1984: Ahead of It Time

I used to love Orwell’s novel, foolishly believing we would heed his warnings, like those of Ray Bradbury in Fahrenheit 451. Surely we would never turn into book burners,  and – while we don’t always acknowledge the full truth of our history – surely we would not seek to revise it completely.

I was wrong. We have failed to heed those warnings too often. We must turn the tide.

Book banning and revisionist history are both on the rise. You need only to look at Valdimir Putin’s efforts to develop new history books. “Dictators are not content with controlling the present; they want to control the past as well. ‘Correctly’ crafted historical narratives can give them an appearance of legitimacy and provide justification for their actions” (washingtonpost.com). Despite being in the midst of a tragic war with Ukraine, Putin took the time to create a task force to produce a new history textbook for 10th and 11th graders. Completed in less than four months, the new texts offer new versions of Russian history. Vladimir Kara-Murza, a Russian dissident jailed for his opposition to the war against Ukraine, writes:

Russian students will be taught that both the 1968 invasion of Czechoslovakia and the 1979 invasion of Afghanistan were conducted at the behest of these countries’ own governments; that “human rights violations” (written exactly like this, in quotation marks) in the Soviet Union were just a pretext for Western interference in its internal affairs; and that Mikhail Gorbachev was an incompetent and ignorant leader whose policies led to the “greatest geopolitical catastrophe of the twentieth century,” as the dissolution of the U.S.S.R. is described in the textbook, using Putin’s well-known expression. The history of the Soviet dissident movement is illustrated with a “primary source” — not a declaration or pamphlet by dissidents or human rights groups, of course, but a 1972 report from KGB Chairman Yuri Andropov about “organized subversive activity … by anti-Soviet elements.” (Ibid.)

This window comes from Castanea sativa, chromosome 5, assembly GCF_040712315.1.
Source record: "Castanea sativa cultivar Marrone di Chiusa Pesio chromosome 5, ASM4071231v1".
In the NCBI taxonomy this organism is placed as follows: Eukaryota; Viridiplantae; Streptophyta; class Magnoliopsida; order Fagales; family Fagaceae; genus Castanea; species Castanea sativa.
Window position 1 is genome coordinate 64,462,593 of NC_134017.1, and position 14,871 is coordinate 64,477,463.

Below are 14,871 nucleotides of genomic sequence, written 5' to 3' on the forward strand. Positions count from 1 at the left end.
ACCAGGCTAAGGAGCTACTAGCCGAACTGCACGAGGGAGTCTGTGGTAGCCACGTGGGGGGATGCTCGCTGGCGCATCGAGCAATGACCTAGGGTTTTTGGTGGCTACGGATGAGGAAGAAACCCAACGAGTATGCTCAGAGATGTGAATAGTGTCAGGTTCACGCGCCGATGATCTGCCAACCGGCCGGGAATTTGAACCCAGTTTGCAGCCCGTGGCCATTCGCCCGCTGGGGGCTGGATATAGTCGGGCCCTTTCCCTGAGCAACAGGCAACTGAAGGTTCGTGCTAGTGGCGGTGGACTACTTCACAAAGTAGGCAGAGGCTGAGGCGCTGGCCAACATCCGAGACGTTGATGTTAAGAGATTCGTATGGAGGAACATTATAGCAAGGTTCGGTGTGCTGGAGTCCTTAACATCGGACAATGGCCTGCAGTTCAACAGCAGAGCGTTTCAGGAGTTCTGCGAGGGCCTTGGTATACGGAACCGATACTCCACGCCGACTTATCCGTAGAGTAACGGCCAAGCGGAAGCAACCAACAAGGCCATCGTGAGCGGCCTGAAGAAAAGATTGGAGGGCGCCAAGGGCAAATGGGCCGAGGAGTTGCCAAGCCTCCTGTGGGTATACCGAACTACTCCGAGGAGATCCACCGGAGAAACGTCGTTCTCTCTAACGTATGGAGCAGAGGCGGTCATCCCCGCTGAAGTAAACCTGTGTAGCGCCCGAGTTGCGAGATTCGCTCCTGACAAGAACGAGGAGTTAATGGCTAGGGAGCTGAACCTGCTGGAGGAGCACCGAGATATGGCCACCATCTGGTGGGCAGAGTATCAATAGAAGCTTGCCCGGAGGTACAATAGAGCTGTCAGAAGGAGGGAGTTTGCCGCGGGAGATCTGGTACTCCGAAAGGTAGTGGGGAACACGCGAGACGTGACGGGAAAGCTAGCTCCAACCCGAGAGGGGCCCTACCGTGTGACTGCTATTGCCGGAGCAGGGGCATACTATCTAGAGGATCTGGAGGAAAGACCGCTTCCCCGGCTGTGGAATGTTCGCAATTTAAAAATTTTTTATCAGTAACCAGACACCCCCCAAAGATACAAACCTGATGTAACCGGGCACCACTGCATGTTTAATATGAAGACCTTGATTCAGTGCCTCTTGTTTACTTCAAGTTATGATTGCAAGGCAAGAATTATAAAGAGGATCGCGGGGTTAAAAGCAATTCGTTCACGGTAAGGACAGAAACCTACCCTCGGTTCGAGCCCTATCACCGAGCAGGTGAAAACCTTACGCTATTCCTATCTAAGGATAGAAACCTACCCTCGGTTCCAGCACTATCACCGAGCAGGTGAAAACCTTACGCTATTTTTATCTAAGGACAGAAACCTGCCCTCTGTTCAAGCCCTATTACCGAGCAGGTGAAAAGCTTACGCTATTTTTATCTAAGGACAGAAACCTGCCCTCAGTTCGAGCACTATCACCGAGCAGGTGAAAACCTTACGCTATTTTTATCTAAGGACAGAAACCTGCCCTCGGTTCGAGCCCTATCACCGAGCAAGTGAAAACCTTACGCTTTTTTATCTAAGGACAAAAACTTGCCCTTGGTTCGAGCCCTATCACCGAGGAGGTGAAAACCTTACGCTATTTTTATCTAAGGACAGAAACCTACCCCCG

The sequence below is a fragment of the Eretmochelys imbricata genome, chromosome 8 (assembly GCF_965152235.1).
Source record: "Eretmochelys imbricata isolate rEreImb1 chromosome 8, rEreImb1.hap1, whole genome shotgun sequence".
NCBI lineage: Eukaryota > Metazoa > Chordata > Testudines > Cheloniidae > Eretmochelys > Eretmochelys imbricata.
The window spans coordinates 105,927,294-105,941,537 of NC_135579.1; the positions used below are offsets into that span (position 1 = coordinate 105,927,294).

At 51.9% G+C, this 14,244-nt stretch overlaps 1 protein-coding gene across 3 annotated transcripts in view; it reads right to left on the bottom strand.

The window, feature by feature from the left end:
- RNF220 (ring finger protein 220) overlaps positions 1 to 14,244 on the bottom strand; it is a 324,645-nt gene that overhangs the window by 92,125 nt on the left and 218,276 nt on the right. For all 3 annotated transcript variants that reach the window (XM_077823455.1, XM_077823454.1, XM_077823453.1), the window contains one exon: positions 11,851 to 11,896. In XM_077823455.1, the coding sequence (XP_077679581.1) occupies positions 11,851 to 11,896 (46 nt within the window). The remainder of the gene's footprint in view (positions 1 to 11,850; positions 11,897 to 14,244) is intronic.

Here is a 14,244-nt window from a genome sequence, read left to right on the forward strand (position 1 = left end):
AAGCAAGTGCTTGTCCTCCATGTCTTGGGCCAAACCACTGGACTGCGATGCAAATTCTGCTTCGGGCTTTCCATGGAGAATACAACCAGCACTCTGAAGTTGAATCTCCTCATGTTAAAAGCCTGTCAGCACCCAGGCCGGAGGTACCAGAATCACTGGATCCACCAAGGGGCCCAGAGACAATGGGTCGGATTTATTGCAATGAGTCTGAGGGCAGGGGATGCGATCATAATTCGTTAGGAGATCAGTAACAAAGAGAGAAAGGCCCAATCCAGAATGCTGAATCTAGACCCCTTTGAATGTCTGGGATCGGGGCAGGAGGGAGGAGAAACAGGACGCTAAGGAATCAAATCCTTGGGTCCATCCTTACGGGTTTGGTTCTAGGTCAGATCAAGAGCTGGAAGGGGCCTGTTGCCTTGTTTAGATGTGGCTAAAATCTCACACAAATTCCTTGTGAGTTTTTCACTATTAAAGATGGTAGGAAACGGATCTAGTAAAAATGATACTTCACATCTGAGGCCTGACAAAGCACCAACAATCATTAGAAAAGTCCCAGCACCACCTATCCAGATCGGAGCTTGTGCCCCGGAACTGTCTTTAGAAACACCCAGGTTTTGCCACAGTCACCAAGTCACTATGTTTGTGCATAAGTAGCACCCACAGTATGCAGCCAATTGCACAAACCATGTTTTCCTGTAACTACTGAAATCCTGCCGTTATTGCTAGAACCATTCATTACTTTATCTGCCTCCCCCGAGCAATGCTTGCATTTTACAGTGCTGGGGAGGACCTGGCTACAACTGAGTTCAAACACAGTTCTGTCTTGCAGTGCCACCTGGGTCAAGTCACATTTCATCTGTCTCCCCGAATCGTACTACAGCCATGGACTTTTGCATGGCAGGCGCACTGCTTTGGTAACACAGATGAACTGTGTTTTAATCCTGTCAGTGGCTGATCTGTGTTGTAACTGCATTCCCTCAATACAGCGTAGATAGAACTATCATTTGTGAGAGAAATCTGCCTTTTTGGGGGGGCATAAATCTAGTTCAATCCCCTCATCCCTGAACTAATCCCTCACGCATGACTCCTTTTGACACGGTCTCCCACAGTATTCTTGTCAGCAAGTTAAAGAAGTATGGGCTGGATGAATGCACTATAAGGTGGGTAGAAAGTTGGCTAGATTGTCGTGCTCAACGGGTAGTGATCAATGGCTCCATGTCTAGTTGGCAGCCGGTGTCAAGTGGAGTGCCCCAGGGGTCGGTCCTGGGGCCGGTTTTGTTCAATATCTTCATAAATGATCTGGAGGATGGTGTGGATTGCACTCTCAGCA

Even these fabrications pale compared to the way the texts present the war with Ukraine. It is unusual, to say the least, to include current and unfinished events in a so-called history textbook, but Putin wants to reshape history and squash opposition, so the books call Ukraine a “neo-Nazi” state that came to power in a “military coup” in 2014 and claim Ukraine started the war. The books even claim that Russian soldiers are now “fighting shoulder to shoulder for goodness and the truth… and the special military operation has consolidated our society” (Ibid.). Putin would replace history and truth with propaganda and slogans.

This matters, not only in Russia. We are seeing efforts within our own borders to revise history; just look at what the Governor of Florida’s history commission claims about slavery. Book banning runs rampant in some of our states, trying to limit access to ideas and issues disliked by the book banners. Even though they often claim they have the right to limit access as parents concerned about their children, they are content to limit the rights of other parents to decide for their own children.

At least in our country, the backlash is beginning to make an impact. When Florida’s Martin County, trying to interpret the bill DeSantis pushed through, released a lengthy list of books to be removed from school library, authors fought back. Most were selected because of the complaints of a single parent! This list included twenty books by Jodi Picoult, claiming they are “adult romance.” They are not, but they do address controversial issues. Picoult slammed the bans. She said, “We have actual proof that marginalized kids who read books about marginalized characters wind up feeling less alone… Books bridge divides between people. Book bans create them” (washingtonpost.com2).

The New York Public Library has a new program called “Books for All: Protect the Freedom to Read in Your Community.” They offer toolkits for activists, free digital access to banned books, discussion groups, teen writing contests, reading lists, and ways to take action (https://www.nypl.org/spotlight/books-for-all). The American Library Association partnered with the New York Public Library, and they, too, offer resources.

Rewriting history and limiting access to books that don’t agree with the objectors’ views are a proven path to repression and authoritarianism. We can’t let that happen here. Speak up! Follow your library and school board meetings. We need to turn the tide while we still can.